26th) Hurricane Irene hits the east coast, millions lose power.

September:

Texas Wildfires destroy 1554 homes

8th) Power outage leaves 1.5 million in the dark in California, Arizona and Mexico

*9th) Four Major Solar CMEs and X-Ray events with more predicted in the next four to six days.

*11th) President Obama gives an almost cryptic warning in his 9/11 address.  Everyone should re-listen to that address in context to what you just reviewed.  * added by this editor since article was published.

Natural disasters, unexplained events, historic drought and flooding, economic uncertainty, civil unrest, and terrorism are the things we may face at anytime. You may not have been directly affected by the events listed here but events around the world can quickly change our daily life. We don’t know what tomorrow will bring but as we have seen so far this year, it might be a good idea to be prepared for whatever tomorrow brings.

Given the predictions for the increase in solar activity and the almost certain collapse of the EU within the next month I would hope we are ready.  On the financial side, I hope you are all sitting on the sidelines with your popcorn watching the show.  The markets are no place for arm chair investors right now.  Hell, it’s no place for pros either right now.

On the survival side, simply think what you need to do if you have no power for say 2 weeks and prepare for that contingency.  I think we have more than a 60% chance of that happening in the next thirty days.

However, even more important than all these things, I think you should not believe your lyin’ eyes as you watch the news for the next 30 days.  As political and financial system begin this final collapse phase of business as usual, in the PTB circles, things are beginning to be a bit frantic.  Just remember desperate people do desperate things.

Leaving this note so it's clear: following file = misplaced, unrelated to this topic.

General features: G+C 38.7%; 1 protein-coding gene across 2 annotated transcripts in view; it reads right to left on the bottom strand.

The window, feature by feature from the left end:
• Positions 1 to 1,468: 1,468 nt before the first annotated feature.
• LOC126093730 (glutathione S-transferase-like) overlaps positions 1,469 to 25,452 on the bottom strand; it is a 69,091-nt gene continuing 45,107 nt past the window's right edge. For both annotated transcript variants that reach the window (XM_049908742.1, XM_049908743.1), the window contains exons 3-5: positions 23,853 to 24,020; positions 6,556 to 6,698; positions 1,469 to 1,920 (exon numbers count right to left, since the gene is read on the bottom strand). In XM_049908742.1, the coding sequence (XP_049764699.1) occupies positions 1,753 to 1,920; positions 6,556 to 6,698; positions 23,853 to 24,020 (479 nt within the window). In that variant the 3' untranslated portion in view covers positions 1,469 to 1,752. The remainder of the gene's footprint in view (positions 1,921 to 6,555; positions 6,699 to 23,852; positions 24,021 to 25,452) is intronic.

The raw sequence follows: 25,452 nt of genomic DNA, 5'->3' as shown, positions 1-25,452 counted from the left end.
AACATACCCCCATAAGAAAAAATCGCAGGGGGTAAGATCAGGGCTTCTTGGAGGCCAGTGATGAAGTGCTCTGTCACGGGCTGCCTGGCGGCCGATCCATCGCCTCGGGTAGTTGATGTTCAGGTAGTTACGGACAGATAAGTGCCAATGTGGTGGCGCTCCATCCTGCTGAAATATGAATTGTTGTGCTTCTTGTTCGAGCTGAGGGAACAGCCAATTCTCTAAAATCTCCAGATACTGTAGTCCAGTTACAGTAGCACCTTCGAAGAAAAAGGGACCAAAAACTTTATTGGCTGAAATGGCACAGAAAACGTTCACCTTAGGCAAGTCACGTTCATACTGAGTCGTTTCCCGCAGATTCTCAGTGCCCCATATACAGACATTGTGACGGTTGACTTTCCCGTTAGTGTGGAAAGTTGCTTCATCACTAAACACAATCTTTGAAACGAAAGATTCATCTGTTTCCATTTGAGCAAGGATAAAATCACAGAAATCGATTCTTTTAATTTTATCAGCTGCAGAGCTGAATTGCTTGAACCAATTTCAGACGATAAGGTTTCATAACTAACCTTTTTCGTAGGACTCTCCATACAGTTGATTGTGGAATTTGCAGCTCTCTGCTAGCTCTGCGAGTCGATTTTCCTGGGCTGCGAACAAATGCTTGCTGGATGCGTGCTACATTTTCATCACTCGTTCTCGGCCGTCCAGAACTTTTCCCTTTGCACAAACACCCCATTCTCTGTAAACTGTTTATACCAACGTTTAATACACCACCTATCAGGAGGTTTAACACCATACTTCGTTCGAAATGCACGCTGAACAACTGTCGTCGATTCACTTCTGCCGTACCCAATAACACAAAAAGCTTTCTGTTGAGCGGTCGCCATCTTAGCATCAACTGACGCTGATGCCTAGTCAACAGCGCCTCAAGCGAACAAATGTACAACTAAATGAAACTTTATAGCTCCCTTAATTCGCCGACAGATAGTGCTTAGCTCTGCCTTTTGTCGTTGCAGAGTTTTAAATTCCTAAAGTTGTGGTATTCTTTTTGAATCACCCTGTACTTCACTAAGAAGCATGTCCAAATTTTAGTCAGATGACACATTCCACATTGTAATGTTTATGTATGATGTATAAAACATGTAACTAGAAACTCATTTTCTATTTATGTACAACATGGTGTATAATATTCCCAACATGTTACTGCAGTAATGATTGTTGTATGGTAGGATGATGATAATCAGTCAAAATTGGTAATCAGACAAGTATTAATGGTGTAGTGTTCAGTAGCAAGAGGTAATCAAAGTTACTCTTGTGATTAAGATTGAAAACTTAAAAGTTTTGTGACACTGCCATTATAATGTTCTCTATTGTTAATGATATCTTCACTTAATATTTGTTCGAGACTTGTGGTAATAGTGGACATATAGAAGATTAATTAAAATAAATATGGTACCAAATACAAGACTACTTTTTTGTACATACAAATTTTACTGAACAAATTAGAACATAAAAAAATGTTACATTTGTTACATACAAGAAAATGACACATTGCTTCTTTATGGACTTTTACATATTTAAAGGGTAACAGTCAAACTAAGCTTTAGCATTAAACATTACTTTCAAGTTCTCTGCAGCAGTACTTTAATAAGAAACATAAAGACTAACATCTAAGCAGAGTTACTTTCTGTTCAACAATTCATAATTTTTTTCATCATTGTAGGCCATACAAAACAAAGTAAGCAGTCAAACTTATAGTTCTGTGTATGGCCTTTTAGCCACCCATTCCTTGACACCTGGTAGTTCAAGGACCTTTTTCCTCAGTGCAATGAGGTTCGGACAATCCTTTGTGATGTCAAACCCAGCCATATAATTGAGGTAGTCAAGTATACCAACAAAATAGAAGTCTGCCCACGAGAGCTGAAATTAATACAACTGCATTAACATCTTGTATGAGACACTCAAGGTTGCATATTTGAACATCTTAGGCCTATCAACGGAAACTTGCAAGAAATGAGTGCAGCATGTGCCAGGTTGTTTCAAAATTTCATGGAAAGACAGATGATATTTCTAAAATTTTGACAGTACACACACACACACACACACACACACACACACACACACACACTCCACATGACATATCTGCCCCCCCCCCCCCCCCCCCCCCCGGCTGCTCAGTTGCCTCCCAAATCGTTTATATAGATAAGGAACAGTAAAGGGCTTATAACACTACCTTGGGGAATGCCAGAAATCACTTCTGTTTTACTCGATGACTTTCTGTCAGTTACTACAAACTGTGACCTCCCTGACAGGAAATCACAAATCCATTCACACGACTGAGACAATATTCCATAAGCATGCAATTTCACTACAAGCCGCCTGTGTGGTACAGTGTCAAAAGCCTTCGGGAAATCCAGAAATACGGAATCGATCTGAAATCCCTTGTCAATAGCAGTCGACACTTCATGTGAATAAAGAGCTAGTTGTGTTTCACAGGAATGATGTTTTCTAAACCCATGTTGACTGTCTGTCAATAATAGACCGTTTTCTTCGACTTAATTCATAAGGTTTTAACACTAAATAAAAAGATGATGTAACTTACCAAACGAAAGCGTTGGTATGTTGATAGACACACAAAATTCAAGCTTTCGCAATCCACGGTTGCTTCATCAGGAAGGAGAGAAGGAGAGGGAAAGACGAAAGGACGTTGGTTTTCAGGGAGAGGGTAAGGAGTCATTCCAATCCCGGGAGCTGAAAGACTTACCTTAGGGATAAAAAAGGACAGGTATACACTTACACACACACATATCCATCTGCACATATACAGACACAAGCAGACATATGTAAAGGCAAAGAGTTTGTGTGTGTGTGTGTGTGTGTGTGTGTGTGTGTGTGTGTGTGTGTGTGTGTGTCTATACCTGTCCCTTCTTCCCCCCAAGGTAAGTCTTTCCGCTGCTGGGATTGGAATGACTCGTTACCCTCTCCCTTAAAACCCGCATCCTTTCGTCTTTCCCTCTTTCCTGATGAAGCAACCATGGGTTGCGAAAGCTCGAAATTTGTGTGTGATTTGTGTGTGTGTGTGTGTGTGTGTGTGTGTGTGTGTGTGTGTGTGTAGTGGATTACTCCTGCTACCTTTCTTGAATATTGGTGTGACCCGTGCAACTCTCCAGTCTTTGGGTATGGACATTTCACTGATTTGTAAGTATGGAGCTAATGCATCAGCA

Ultimately though, take care of each other.  We all act as one in face of challenges and disasters.  This must now, unfortunately, become daily habit.  We are all really in this together.  Live peacefully in love and compassion.  It really is the most important contribution you can make to getting things “right”.

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Budgets Lies, Manipulation, and Other Criminal Distortions

As the US faces massive deficits and the wealthy continue to raid both the Federal and State coffers unchecked.  As the social “safety net” is ripped to shreds and the assault continues on the middle class globally.  The most defenseless and poor of the world are bearing the brunt of this unchecked greed, power, and hubris, the facts are most grossly distorted.

In the US, but in other countries as well, the mantra is the social programs will be the downfall of the fiscal equation and are the cause of the current financial crisis.  In the US, it is Social Security, Medicaid, and Medicare will be the ruin of life as we know it.  That is the biggest lie of all!

Consider this from Sherwood Ross who heads a public relations firm “for good causes” and also runs the Anti-War News Service.  You can reach him at sherwoodross10@gmail.com if you would like more details.